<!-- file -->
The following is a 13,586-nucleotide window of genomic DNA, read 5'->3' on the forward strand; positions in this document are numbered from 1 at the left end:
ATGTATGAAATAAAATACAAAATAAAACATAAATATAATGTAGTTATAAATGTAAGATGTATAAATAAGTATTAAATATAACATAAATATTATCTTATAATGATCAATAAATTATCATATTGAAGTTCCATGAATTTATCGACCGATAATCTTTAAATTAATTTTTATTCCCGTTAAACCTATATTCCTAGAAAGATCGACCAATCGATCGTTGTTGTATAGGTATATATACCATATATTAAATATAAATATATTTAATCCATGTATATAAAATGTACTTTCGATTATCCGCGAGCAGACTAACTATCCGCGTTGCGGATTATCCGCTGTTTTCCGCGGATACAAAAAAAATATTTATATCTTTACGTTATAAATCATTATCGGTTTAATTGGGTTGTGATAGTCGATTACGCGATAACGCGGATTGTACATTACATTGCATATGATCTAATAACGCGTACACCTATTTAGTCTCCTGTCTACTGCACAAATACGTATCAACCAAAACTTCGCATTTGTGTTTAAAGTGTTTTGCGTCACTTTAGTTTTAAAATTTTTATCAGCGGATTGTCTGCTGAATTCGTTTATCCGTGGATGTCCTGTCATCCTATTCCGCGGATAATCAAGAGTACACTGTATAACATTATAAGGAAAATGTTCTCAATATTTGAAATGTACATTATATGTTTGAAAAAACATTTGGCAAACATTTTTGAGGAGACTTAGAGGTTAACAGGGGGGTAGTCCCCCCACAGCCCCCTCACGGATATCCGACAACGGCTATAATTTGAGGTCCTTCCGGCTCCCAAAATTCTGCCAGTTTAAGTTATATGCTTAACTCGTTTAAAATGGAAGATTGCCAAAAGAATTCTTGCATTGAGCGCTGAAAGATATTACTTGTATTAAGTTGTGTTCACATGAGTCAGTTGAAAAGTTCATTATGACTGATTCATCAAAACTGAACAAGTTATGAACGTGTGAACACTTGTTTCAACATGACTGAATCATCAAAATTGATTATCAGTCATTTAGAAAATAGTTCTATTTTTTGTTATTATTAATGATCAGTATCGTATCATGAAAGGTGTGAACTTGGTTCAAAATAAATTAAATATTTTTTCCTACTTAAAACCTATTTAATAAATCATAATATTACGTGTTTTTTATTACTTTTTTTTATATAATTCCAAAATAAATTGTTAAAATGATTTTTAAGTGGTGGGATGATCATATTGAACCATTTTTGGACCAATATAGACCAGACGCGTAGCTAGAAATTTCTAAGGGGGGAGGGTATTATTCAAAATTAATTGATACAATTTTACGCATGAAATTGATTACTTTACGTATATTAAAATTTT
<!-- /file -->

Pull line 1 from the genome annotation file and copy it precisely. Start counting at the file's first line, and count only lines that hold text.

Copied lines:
The following is a 13,586-nucleotide window of genomic DNA, read 5'->3' on the forward strand; positions in this document are numbered from 1 at the left end: